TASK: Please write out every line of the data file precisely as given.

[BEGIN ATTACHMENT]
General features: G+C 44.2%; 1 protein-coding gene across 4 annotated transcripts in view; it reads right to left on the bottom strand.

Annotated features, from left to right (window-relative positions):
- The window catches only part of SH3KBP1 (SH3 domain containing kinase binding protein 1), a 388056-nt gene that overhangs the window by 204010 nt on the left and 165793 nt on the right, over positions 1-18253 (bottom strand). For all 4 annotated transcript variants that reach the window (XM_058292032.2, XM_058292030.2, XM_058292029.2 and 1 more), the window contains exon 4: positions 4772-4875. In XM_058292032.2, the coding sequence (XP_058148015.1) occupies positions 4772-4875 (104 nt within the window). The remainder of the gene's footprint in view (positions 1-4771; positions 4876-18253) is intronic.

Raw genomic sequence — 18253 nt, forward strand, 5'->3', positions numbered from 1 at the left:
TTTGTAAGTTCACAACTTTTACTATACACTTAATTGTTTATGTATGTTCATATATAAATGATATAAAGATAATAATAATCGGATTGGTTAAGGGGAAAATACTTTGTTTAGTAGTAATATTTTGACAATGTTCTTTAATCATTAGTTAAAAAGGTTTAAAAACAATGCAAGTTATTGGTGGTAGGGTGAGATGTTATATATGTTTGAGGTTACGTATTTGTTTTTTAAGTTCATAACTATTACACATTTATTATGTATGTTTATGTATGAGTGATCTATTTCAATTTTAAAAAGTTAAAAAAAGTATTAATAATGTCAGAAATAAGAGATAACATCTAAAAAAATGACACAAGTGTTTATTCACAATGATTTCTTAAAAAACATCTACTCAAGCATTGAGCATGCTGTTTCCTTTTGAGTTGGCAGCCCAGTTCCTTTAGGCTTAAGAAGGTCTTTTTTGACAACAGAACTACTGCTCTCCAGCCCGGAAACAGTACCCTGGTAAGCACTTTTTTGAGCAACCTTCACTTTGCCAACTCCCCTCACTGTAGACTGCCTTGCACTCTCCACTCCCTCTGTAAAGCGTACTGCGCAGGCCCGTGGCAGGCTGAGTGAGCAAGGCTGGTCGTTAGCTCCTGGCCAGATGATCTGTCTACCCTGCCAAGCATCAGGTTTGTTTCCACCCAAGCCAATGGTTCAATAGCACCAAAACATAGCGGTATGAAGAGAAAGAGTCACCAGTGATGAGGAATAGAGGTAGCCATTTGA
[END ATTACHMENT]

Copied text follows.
General features: G+C 44.2%; 1 protein-coding gene across 4 annotated transcripts in view; it reads right to left on the bottom strand.

Annotated features, from left to right (window-relative positions):
- The window catches only part of SH3KBP1 (SH3 domain containing kinase binding protein 1), a 388056-nt gene that overhangs the window by 204010 nt on the left and 165793 nt on the right, over positions 1-18253 (bottom strand). For all 4 annotated transcript variants that reach the window (XM_058292032.2, XM_058292030.2, XM_058292029.2 and 1 more), the window contains exon 4: positions 4772-4875. In XM_058292032.2, the coding sequence (XP_058148015.1) occupies positions 4772-4875 (104 nt within the window). The remainder of the gene's footprint in view (positions 1-4771; positions 4876-18253) is intronic.

Raw genomic sequence — 18253 nt, forward strand, 5'->3', positions numbered from 1 at the left:
TTTGTAAGTTCACAACTTTTACTATACACTTAATTGTTTATGTATGTTCATATATAAATGATATAAAGATAATAATAATCGGATTGGTTAAGGGGAAAATACTTTGTTTAGTAGTAATATTTTGACAATGTTCTTTAATCATTAGTTAAAAAGGTTTAAAAACAATGCAAGTTATTGGTGGTAGGGTGAGATGTTATATATGTTTGAGGTTACGTATTTGTTTTTTAAGTTCATAACTATTACACATTTATTATGTATGTTTATGTATGAGTGATCTATTTCAATTTTAAAAAGTTAAAAAAAGTATTAATAATGTCAGAAATAAGAGATAACATCTAAAAAAATGACACAAGTGTTTATTCACAATGATTTCTTAAAAAACATCTACTCAAGCATTGAGCATGCTGTTTCCTTTTGAGTTGGCAGCCCAGTTCCTTTAGGCTTAAGAAGGTCTTTTTTGACAACAGAACTACTGCTCTCCAGCCCGGAAACAGTACCCTGGTAAGCACTTTTTTGAGCAACCTTCACTTTGCCAACTCCCCTCACTGTAGACTGCCTTGCACTCTCCACTCCCTCTGTAAAGCGTACTGCGCAGGCCCGTGGCAGGCTGAGTGAGCAAGGCTGGTCGTTAGCTCCTGGCCAGATGATCTGTCTACCCTGCCAAGCATCAGGTTTGTTTCCACCCAAGCCAATGGTTCAATAGCACCAAAACATAGCGGTATGAAGAGAAAGAGTCACCAGTGATGAGGAATAGAGGTAGCCATTTGA